2016 1-4955-0508-1 This monograph is the closing work in a series of ten titles by Dr. Paul Berry. The collection began with an initial study, The Christian Inscription at Pompeii. This work traced the line of cultural, philosophical and theological inheritance that extends from the philosophy or Aristotle (384-322 B.C.) to the theology of Thomas Aquinas (1224-1274 A.D.)
2009 0-7734-4899-3 This work argues for the restoration of Aristotelianism to the college curriculum to countervail the prevailing focus on modernism and to counteract the twenty-first century proliferation of atheist tracts.
2010 0-7734-1351-0 This study examines the basis for the union between the Latin language and Christianity. In the presentation of the case, 100 manuscript pages were selected from the oldest complete Latin Mass Book, the 7th century document known as The Bobbio Misal. A photo reproduction of each of the 100 folio pages discussed is presented across from a modern typeface transcription with a English translation at the bottom of the page.
1999 0-7734-8166-4 This monograph on the correspondence between Paul and Seneca contains facsimile reproductions of the fourteen letters. The delineations are based on two Latin manuscripts of the mid-9th century. Each reader, then, is able to arrive at an independent judgment regarding the aesthetics of these penmanship examples from the Middle Ages. Scriptural authorities, both in the 19th and 20th centuries, have regarded A. D. 61 as the year of Paul's arrival in Rome for his trial before Nero. The correspondence is dated from that time forward until A. D. 65, when both Paul and Seneca died under the hand of Nero.
1997 0-7734-8558-9 Pomponius Mela wrote the first systematic geography in Latin literature, datable to 43 A.D. This translation contains a facing page reproduction of the the typeset 1493 edition (Venice, Hermolaus Barbatus) of Mela's work. The Latin text casts considerable light on the Roman mind of the 1st century A.D.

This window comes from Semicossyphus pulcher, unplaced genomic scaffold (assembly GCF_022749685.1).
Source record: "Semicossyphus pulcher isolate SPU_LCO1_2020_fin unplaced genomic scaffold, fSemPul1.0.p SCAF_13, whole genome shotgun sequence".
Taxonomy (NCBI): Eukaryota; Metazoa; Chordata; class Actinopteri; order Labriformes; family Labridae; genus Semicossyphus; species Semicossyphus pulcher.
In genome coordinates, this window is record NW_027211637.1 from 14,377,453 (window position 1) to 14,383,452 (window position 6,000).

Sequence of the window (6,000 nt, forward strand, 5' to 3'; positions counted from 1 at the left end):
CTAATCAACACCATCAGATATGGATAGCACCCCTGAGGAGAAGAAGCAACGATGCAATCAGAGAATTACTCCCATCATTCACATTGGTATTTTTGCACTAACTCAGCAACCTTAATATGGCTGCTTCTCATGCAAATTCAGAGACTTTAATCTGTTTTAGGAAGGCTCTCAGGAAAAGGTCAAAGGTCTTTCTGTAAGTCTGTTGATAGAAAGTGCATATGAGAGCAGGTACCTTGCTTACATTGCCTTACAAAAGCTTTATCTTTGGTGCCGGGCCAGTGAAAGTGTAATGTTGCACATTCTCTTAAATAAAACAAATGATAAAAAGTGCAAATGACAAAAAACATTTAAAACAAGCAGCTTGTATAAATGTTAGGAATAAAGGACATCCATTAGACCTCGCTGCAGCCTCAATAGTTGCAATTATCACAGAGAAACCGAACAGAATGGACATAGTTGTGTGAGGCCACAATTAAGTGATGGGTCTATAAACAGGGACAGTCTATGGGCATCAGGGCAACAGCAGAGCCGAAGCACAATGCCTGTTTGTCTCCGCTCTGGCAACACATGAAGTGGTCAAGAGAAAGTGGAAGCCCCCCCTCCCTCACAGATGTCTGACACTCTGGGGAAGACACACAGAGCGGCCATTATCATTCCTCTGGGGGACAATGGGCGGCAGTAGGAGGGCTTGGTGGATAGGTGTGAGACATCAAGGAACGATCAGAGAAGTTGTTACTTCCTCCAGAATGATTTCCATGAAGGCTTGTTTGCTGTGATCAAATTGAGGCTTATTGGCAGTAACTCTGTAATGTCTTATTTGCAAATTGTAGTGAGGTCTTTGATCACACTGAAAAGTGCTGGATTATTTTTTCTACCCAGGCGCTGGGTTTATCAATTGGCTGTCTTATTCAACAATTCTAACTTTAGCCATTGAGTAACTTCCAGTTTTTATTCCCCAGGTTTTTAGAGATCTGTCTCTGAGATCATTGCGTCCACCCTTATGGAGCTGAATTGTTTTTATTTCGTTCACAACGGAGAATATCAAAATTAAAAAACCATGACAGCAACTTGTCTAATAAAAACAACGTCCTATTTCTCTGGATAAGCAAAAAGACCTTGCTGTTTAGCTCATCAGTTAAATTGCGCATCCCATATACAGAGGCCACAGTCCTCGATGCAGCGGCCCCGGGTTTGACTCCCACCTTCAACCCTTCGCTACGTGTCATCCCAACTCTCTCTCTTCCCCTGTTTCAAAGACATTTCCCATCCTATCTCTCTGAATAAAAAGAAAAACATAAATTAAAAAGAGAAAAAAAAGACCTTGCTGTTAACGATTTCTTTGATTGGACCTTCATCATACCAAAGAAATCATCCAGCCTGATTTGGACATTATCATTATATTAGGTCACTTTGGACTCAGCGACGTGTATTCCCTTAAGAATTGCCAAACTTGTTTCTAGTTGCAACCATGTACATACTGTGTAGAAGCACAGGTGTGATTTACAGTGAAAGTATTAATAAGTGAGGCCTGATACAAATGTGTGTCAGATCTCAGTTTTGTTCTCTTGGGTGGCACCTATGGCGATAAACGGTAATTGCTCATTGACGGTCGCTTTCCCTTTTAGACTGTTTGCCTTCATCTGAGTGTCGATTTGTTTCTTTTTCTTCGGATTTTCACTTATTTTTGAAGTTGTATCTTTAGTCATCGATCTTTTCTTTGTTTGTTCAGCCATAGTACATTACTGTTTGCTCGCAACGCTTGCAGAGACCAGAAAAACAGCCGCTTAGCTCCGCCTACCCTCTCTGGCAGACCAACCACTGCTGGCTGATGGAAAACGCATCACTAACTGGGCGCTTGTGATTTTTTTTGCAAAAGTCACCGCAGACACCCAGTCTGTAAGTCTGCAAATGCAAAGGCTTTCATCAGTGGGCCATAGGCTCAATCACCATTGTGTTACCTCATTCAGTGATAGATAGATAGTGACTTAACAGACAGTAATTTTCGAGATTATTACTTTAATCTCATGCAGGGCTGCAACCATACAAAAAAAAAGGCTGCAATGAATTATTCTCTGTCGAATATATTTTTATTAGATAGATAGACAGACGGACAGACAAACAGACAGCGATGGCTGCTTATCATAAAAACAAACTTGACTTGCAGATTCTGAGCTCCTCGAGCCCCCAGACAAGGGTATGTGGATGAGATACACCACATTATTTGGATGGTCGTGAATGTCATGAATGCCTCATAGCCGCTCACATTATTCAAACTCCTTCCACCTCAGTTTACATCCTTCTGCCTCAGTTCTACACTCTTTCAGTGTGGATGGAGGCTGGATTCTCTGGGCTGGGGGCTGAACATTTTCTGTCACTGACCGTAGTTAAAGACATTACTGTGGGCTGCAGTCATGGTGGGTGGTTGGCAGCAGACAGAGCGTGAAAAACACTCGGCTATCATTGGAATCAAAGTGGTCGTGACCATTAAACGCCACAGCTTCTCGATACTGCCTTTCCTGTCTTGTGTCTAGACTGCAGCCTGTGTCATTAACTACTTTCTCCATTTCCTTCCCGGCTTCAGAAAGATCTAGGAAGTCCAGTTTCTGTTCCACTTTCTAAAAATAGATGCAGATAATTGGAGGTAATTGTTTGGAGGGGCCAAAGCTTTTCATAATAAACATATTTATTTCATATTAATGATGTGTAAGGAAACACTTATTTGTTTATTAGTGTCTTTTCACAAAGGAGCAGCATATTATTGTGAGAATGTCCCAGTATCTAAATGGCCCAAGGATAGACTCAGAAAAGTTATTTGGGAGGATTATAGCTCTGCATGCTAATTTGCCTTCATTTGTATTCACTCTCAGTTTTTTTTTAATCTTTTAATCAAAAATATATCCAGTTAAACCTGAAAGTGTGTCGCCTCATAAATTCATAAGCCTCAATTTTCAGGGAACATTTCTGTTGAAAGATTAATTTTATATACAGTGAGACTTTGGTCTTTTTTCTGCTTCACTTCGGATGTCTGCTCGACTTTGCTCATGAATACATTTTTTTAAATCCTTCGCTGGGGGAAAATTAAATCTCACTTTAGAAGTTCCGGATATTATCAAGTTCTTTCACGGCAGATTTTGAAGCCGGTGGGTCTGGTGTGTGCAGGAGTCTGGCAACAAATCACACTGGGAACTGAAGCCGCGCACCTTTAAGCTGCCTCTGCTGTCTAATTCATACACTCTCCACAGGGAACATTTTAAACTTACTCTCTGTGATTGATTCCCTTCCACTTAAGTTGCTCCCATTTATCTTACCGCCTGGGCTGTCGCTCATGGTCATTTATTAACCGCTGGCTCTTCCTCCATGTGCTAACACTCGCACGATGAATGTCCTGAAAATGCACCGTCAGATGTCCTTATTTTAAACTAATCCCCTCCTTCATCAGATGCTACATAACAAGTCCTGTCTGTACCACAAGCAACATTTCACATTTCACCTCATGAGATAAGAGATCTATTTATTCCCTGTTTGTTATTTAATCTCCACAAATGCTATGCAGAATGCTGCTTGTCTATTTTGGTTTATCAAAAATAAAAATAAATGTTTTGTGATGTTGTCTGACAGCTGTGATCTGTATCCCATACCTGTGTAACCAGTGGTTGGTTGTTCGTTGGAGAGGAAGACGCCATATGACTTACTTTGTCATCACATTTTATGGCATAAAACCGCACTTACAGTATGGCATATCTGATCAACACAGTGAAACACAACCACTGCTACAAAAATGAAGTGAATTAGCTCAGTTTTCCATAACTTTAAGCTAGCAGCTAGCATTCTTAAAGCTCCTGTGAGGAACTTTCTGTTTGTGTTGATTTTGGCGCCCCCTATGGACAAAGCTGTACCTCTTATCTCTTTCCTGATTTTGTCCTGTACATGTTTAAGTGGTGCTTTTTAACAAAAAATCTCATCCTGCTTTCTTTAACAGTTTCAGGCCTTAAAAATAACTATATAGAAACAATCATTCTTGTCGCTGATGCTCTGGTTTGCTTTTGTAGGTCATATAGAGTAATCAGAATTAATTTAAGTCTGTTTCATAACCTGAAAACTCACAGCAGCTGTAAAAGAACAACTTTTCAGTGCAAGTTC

2006 0-7734-5710-0 A chronological account of the years and the events of the Roman Commonwealth from the founding of the city in 753 B.C. to the Code of Justinian in A.D. 534. The yearly listings are printed in bold numerals and serve as a rapid locator for the searcher. The annual headnotes contain citations that attach the entry to supporting vouchers in classical literature. Yet, the binding theme of this work is the universal magnetism of the Roman language. No age – whether the Regal Period of the kings or the Republican Period of the consuls or the Imperial Period of the emperors – stood outside the tidal draw of Lingus Latina.
2004 0-7734-6530-8 This monograph establishes the directional bearing which Latin has given to the Church through each successive age from the 1st century to the 20th. Lingua Latina has served as nothing less than the transport vehicle of Christianity itself. So densely has history woven the strands of Latin into the texture of Christianity, that any attempt to detach the language is to remove the backing from the tapestry. The conclusion of the monograph will indicate that any attempt to detach the faith from this groundline, so historically valid, would amount to nothing less than a departure of the Church from its magnetic north.